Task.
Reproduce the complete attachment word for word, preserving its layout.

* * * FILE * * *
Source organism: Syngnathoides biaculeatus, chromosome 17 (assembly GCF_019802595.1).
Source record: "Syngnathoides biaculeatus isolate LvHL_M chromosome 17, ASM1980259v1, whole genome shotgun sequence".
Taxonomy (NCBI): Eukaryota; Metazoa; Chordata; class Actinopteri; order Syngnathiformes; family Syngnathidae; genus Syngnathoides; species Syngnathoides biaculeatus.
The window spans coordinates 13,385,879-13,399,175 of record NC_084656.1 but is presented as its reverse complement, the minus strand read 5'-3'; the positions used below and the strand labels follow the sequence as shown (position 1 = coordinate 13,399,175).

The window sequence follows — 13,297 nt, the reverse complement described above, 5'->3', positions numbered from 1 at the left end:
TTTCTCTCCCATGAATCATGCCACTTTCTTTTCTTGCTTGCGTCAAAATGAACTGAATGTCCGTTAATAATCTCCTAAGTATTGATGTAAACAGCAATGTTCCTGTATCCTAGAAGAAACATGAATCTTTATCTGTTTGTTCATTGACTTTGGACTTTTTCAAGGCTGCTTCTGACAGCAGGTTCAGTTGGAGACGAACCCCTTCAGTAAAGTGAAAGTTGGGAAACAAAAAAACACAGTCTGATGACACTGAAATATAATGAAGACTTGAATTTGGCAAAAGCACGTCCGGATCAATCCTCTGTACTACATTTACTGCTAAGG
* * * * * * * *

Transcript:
Source organism: Syngnathoides biaculeatus, chromosome 17 (assembly GCF_019802595.1).
Source record: "Syngnathoides biaculeatus isolate LvHL_M chromosome 17, ASM1980259v1, whole genome shotgun sequence".
Taxonomy (NCBI): Eukaryota; Metazoa; Chordata; class Actinopteri; order Syngnathiformes; family Syngnathidae; genus Syngnathoides; species Syngnathoides biaculeatus.
The window spans coordinates 13,385,879-13,399,175 of record NC_084656.1 but is presented as its reverse complement, the minus strand read 5'-3'; the positions used below and the strand labels follow the sequence as shown (position 1 = coordinate 13,399,175).

The window sequence follows — 13,297 nt, the reverse complement described above, 5'->3', positions numbered from 1 at the left end:
TTTCTCTCCCATGAATCATGCCACTTTCTTTTCTTGCTTGCGTCAAAATGAACTGAATGTCCGTTAATAATCTCCTAAGTATTGATGTAAACAGCAATGTTCCTGTATCCTAGAAGAAACATGAATCTTTATCTGTTTGTTCATTGACTTTGGACTTTTTCAAGGCTGCTTCTGACAGCAGGTTCAGTTGGAGACGAACCCCTTCAGTAAAGTGAAAGTTGGGAAACAAAAAAACACAGTCTGATGACACTGAAATATAATGAAGACTTGAATTTGGCAAAAGCACGTCCGGATCAATCCTCTGTACTACATTTACTGCTAAGG